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alse

It seems that the ALSE people rock.

Aviation Life Support Equipment is a small, but heavily-trafficked office just outside the briefing rooms at the stagefield. Before every flight, one of the pilots goes to ALSE to check out life-support vests to wear in-flight. The vests are packed with goodies which are only useful after having been shot down. We wear them, even in training flights in the US, because the Army thinks it good policy that every pilot be thoroughly convinced that one simply doesn’t fly without an ALSE vest.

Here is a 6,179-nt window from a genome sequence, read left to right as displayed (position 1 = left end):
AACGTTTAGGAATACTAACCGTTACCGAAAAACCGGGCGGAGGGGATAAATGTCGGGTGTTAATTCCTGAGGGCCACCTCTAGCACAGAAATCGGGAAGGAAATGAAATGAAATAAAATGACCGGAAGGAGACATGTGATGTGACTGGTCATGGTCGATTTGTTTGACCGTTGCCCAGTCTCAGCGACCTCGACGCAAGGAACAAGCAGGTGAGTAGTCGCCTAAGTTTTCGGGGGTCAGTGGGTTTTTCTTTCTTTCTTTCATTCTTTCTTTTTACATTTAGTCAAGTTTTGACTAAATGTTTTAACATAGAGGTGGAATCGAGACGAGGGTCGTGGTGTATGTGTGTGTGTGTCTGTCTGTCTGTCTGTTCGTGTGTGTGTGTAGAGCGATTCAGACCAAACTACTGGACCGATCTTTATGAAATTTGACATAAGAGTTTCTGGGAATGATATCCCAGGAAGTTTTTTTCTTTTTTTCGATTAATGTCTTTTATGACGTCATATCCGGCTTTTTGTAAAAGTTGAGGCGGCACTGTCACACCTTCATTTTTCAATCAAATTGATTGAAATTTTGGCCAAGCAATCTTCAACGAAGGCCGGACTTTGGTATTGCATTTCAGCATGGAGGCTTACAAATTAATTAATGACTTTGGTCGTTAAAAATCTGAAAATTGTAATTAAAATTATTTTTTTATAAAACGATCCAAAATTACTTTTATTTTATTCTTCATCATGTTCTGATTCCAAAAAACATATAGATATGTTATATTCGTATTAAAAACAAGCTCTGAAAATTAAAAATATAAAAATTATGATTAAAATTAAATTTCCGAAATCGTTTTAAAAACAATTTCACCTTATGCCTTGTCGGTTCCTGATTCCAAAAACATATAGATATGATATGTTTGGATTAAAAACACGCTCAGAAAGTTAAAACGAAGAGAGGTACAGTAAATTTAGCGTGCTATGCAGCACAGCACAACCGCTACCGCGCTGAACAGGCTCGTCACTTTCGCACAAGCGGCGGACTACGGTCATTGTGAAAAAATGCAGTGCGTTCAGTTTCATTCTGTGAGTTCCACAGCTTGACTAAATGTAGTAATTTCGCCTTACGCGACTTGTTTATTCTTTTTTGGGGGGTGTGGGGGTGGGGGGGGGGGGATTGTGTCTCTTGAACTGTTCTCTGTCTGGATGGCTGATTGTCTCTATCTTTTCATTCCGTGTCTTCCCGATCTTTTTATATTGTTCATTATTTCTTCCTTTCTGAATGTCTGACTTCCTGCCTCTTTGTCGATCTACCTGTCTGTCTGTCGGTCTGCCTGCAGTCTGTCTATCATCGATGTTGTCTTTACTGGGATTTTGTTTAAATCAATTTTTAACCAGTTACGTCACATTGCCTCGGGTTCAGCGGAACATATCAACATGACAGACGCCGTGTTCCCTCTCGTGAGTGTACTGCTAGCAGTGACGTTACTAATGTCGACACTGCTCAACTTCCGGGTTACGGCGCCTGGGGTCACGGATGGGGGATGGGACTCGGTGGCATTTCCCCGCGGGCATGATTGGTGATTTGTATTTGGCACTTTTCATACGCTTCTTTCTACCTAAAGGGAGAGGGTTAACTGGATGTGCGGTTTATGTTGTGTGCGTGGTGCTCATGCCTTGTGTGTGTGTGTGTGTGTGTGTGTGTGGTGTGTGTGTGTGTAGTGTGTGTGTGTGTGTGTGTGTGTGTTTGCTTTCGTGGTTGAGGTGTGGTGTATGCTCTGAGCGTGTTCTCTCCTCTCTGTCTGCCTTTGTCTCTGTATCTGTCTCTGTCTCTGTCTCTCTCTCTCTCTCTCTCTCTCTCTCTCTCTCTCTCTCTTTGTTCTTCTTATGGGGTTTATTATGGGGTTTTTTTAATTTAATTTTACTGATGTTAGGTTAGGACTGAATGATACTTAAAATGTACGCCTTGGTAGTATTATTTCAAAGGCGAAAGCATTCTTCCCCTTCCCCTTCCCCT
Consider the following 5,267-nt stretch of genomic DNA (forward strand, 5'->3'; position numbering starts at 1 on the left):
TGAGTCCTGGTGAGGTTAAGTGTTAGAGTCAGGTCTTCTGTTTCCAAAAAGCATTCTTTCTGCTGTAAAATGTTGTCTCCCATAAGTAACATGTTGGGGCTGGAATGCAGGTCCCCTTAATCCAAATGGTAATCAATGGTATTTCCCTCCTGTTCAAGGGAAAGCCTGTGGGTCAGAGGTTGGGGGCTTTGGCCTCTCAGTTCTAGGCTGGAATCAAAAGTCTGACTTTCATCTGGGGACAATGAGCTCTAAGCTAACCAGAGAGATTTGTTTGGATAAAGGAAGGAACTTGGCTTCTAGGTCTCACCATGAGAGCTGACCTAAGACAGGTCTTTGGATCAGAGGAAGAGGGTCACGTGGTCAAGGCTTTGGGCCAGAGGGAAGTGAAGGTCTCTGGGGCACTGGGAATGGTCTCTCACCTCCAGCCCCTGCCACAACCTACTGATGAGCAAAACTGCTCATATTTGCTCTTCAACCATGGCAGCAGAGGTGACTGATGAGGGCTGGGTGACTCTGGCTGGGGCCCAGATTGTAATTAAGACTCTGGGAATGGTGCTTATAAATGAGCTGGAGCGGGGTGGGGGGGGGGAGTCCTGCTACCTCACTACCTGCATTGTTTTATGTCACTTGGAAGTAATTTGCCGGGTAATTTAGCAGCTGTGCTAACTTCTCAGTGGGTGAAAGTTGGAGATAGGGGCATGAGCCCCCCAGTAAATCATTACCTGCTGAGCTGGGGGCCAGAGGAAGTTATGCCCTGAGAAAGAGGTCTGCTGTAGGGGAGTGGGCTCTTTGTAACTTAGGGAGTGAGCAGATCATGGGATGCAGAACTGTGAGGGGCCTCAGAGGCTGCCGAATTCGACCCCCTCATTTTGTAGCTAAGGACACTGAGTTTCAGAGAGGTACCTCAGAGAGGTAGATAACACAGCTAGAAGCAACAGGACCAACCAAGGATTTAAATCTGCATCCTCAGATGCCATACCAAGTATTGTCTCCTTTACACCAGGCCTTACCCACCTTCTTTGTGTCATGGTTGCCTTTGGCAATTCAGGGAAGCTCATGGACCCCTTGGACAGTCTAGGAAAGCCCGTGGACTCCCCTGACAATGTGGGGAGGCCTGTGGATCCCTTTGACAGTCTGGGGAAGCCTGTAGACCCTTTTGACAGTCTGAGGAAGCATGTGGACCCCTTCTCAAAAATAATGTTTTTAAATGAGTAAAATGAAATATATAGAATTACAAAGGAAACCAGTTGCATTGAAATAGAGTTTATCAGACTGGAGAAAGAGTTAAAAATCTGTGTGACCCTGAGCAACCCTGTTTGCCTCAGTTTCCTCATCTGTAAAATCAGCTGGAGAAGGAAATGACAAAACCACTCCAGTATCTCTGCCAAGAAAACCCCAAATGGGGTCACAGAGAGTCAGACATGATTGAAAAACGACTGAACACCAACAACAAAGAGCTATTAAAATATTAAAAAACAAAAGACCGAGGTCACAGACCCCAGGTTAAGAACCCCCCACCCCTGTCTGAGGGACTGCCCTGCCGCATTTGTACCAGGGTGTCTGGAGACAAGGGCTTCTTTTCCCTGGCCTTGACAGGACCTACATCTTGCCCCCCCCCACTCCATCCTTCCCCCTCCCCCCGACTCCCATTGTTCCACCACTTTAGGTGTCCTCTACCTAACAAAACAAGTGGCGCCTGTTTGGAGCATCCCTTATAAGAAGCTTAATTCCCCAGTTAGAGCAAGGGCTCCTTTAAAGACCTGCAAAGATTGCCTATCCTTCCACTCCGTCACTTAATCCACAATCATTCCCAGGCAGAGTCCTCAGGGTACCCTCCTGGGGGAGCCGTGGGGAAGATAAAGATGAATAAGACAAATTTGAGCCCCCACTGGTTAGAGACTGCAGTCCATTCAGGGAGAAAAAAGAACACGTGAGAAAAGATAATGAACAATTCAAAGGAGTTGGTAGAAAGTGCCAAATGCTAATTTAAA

They’re also the people in charge of maintaining helmets. As I was returning the vests from today’s flight, the ALSE guy noticed that my helmet had been issued to me last September, and offered to refurbish it.

About 40 minutes later, after the debriefing, I stopped by at ALSE and discovered that they had replaced and tightened all the moving parts, given me a new chinstrap to replace the old one, and replaced the microphone and speakers with newer versions. This kind of continuous upgrade service is astonishingly cool–if they serviced computers, the equivalent would be adding a gig of ram, upgrading the video card, and throwing another hard drive into the RAID. All of this, just because my helmet is six months old.

Sometimes, Army life is demanding. Events like this, though, make me feel like I have the coolest job in the world.

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